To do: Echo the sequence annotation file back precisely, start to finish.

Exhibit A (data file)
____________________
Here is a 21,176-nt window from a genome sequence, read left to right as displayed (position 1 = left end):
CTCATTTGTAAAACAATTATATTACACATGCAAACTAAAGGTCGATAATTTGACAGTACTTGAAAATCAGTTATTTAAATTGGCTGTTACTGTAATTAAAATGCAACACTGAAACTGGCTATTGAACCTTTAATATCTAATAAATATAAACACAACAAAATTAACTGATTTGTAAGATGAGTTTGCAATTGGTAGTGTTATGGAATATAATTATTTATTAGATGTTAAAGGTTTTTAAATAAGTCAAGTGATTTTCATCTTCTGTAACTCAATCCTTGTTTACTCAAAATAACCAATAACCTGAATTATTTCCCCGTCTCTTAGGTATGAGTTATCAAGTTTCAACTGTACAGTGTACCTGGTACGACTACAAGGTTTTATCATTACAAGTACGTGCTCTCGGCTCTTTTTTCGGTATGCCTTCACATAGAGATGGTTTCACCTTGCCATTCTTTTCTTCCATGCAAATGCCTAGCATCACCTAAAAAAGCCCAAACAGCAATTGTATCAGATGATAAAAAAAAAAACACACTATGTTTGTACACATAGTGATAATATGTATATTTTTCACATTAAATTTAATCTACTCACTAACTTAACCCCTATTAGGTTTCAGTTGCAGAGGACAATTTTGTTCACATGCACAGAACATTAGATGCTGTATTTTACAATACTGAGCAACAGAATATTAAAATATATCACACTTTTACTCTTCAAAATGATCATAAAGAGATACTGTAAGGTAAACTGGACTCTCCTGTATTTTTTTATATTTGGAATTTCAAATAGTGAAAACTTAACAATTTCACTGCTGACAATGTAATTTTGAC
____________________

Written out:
Here is a 21,176-nt window from a genome sequence, read left to right as displayed (position 1 = left end):
CTCATTTGTAAAACAATTATATTACACATGCAAACTAAAGGTCGATAATTTGACAGTACTTGAAAATCAGTTATTTAAATTGGCTGTTACTGTAATTAAAATGCAACACTGAAACTGGCTATTGAACCTTTAATATCTAATAAATATAAACACAACAAAATTAACTGATTTGTAAGATGAGTTTGCAATTGGTAGTGTTATGGAATATAATTATTTATTAGATGTTAAAGGTTTTTAAATAAGTCAAGTGATTTTCATCTTCTGTAACTCAATCCTTGTTTACTCAAAATAACCAATAACCTGAATTATTTCCCCGTCTCTTAGGTATGAGTTATCAAGTTTCAACTGTACAGTGTACCTGGTACGACTACAAGGTTTTATCATTACAAGTACGTGCTCTCGGCTCTTTTTTCGGTATGCCTTCACATAGAGATGGTTTCACCTTGCCATTCTTTTCTTCCATGCAAATGCCTAGCATCACCTAAAAAAGCCCAAACAGCAATTGTATCAGATGATAAAAAAAAAAACACACTATGTTTGTACACATAGTGATAATATGTATATTTTTCACATTAAATTTAATCTACTCACTAACTTAACCCCTATTAGGTTTCAGTTGCAGAGGACAATTTTGTTCACATGCACAGAACATTAGATGCTGTATTTTACAATACTGAGCAACAGAATATTAAAATATATCACACTTTTACTCTTCAAAATGATCATAAAGAGATACTGTAAGGTAAACTGGACTCTCCTGTATTTTTTTATATTTGGAATTTCAAATAGTGAAAACTTAACAATTTCACTGCTGACAATGTAATTTTGAC